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Hello all, and happy Thursday!  

There are lots of interesting stories in this week’s newsletter that I’d love to dig into, but in the interest of your time, I’ll limit myself to just one. Given the recent update to the CPRA enforcement timeline, it seems best to turn our attention to the Golden State. 

Lawyers and privacy experts met at the California Lawyers Association Privacy Summit a few weeks ago. Notably, the summit included several panels hosted by privacy regulators (including California Privacy Protection Agency [CPPA] Deputy Director Macko)—and anytime a regulator speaks, it’s worth listening. Here are some of the takeaways that stood out to the Osano team in the event coverage: 

  • 2024 may very well be the year of privacy enforcement in California. As we covered last week, CPRA enforcement is live, and regulators are eager to show their bite matches their bark. 
  • The top priorities regulators identified for enforcement centered on privacy notices, opt-out-of-sale/sharing rights, and children’s privacy. 
  • Potential fines expected to be "significant," and other remedies (such as providing annual reports, being prohibited from business-critical activities, being subject to ongoing monitoring) are being considered too. Notably, CPPA Deputy Director Macko said that the Agency’s typical investigation uncovers “hundreds or even thousands of violations.” Regulators can seek fines of up to $7,500 per violation under the CPRA. 
  • Regulators’ current sweeps are focused on streaming services and employers’ compliance. 
  • Although the CPRA cure period has expired, regulators signaled that they would consider factors such as (1) cooperation during investigation, (2) good faith effort to comply, and (3) whether other remedies are available. 
  • The CPPA and Attorney General are looking at how companies are operationalizing privacy beyond just paying lip service to their privacy policies. 

All in all, CPRA regulators seemed intent on showing that they are serious about enforcement. This can all seem pretty intimidating, but it’s important to remember: CPRA enforcement isn’t about generating revenue for the state of California; it’s about protecting Californian consumers. Regulators can and will look favorably at businesses that are doing their best effort to get compliant. 




Top Privacy Stories of the Week

Oman Data Protection Regulation Now in Force 

A new privacy regulation is to come into force in Oman, adding to the growing wave of privacy laws in the Middle East (including Saudi Arabia and Jordan). Among other characteristics, the new law appears to align with GDPR in regard to RoPAs, policies, SRRs, breach notifications, and other requirements.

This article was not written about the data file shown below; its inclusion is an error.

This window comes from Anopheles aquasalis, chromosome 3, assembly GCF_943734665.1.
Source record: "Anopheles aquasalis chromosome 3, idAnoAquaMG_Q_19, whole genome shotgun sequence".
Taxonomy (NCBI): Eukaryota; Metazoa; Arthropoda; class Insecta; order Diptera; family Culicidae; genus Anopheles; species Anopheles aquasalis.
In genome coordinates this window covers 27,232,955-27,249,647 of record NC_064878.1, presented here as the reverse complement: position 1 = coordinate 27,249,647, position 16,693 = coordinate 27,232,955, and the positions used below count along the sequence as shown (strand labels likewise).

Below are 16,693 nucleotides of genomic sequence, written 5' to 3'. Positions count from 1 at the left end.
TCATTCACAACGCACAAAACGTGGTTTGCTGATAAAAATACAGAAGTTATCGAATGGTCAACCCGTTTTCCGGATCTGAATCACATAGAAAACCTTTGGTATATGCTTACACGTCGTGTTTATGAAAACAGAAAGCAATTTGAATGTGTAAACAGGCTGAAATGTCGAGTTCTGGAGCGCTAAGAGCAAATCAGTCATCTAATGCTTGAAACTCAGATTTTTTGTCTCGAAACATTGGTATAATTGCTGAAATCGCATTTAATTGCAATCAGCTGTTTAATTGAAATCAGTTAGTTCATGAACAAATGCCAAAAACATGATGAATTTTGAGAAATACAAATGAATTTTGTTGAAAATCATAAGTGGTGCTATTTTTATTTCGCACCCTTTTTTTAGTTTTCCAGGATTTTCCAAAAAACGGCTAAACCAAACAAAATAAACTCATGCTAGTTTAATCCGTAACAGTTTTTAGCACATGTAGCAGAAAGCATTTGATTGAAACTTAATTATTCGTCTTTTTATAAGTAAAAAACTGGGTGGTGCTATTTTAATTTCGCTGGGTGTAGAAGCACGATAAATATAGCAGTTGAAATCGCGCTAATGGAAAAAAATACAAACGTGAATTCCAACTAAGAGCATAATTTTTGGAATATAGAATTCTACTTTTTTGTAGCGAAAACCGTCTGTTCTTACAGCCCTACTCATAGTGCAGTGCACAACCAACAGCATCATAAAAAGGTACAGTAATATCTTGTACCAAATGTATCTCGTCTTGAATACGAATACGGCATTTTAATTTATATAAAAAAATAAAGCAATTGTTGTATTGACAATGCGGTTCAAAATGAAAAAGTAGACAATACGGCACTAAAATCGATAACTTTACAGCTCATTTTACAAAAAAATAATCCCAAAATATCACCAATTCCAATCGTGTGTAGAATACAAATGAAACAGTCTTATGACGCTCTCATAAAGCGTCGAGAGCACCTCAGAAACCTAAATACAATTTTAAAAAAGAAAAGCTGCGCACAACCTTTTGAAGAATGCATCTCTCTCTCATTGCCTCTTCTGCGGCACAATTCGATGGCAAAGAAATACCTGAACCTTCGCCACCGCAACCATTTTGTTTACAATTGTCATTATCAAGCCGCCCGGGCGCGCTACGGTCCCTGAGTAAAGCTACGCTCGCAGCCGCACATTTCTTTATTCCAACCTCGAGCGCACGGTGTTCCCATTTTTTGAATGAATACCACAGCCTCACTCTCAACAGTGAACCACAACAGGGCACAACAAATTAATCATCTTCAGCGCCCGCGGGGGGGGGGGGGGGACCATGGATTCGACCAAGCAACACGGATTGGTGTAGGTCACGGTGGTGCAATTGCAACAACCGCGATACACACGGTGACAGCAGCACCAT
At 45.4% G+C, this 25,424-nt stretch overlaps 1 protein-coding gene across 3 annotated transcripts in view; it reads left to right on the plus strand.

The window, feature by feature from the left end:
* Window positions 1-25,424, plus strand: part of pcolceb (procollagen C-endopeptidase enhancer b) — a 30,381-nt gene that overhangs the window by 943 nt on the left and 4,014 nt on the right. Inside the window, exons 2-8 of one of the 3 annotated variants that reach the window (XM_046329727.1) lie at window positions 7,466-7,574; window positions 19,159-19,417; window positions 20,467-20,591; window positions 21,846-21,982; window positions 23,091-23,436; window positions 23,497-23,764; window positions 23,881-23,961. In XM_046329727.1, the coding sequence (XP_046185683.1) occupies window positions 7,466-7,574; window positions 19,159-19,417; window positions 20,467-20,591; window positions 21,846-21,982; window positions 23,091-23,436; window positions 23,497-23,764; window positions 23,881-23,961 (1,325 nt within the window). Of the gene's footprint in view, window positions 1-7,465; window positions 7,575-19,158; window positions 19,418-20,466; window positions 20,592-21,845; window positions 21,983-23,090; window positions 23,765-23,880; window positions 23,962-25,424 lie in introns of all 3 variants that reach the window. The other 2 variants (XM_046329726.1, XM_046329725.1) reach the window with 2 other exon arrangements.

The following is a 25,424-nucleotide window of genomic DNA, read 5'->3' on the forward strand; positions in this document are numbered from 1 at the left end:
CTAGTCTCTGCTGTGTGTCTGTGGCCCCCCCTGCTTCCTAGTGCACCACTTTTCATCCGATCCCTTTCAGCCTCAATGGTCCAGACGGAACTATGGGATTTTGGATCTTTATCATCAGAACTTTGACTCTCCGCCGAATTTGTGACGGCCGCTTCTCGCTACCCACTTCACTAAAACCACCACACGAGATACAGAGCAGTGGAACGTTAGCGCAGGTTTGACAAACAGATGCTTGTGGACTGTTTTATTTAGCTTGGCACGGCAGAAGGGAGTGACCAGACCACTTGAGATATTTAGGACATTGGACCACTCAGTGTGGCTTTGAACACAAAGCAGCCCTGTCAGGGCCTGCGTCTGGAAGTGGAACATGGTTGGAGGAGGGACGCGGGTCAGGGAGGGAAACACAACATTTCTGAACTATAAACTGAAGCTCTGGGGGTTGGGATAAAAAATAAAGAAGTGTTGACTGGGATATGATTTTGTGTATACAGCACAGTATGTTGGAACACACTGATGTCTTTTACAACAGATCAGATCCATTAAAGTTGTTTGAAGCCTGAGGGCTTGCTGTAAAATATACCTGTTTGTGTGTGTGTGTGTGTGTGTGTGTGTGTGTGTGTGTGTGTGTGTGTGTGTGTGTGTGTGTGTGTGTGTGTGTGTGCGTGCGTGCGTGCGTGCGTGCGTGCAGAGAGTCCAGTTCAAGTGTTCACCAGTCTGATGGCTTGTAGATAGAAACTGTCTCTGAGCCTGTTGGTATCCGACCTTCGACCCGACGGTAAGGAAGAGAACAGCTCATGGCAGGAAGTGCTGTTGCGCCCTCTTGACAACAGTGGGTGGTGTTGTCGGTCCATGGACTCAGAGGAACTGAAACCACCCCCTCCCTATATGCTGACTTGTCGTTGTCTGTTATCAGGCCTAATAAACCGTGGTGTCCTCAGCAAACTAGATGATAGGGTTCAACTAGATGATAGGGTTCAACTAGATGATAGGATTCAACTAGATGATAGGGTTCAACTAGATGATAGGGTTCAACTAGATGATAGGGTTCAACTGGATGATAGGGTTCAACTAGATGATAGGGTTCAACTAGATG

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Potential CPRA Fines “Significant,” According to California Lawyers Association Privacy Summit 

Lawyers and privacy regulators gathered in Los Angeles last week for the second annual California Lawyers Association Privacy Summit. Notable takeaways included that 2024 is anticipated to be a major year for privacy enforcement; fines will be “significant” and accompanied by other, non-financial remedies; major enforcement focus will be paid to privacy notices, Do Not Sell/Share rights, children's privacy; and much more. 

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Ireland's High Court to Allow Schrems into Meta Data Transfer Case 

Privacy rights campaigner Max Schrems secured the High Court’s permission to participate in Meta’s challenge to a decision requiring the suspension of the transfer and storage of user data from Europe to the US. Schrems sought to be joined as a notice party in both cases, which both Meta and Ireland’s Data Protection Commission (DPC) opposed. However, Schrems argued he has a “clear vital and direct interest” in the proceedings, as the entire inquiry into data transfers came into existence because of an original complaint he made to the DPC in 2013. 

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Mozilla Research Finds AI Companian Apps Fail Privacy Checks 

A new category of AI chatbots serving as fantasy girlfriends fails many privacy and security standards, according to Mozilla research. Mozilla looked at AI chatbots such as iGirl: AI Girlfriend, Romantic AI, Genesia, Replika, and others, finding that many are intentionally vague about the AI training behind the bot, where their data comes from, how they protect information, and their responsibilities in case of a data breach.  

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Two New Irish Data Protection Commissioners Appointed 

Dr. Des Hogan and Mr. Dale Sunderland have been appointed to Ireland’s Data Protection Commission (DPC), taking effect February 20, 2024, for a five-year term. The appointment is significant, as 85% of the fines issued across Europe last year, including the EU, EEA, and UK, were issued by the DPC on foot of detailed and comprehensive investigations. Ireland’s DPC as a whole carries significant weight in terms of GDPR enforcement across the EU. 

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Osano Blog: CPRA Enforcement: Frequently Asked Questions 

With the early arrival of CPRA enforcement, we’re fielding a lot of questions about what this means for businesses, how to interpret CPRA requirements, and more. Check out our blog post to review answers to some of the most frequently asked questions on CPRA enforcement. 

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If you’re interested in working at Osano, check out our Careers page! Right now, we’re looking for a Lead Privacy Architect—check out the job description here to see if you’d be a good fit.

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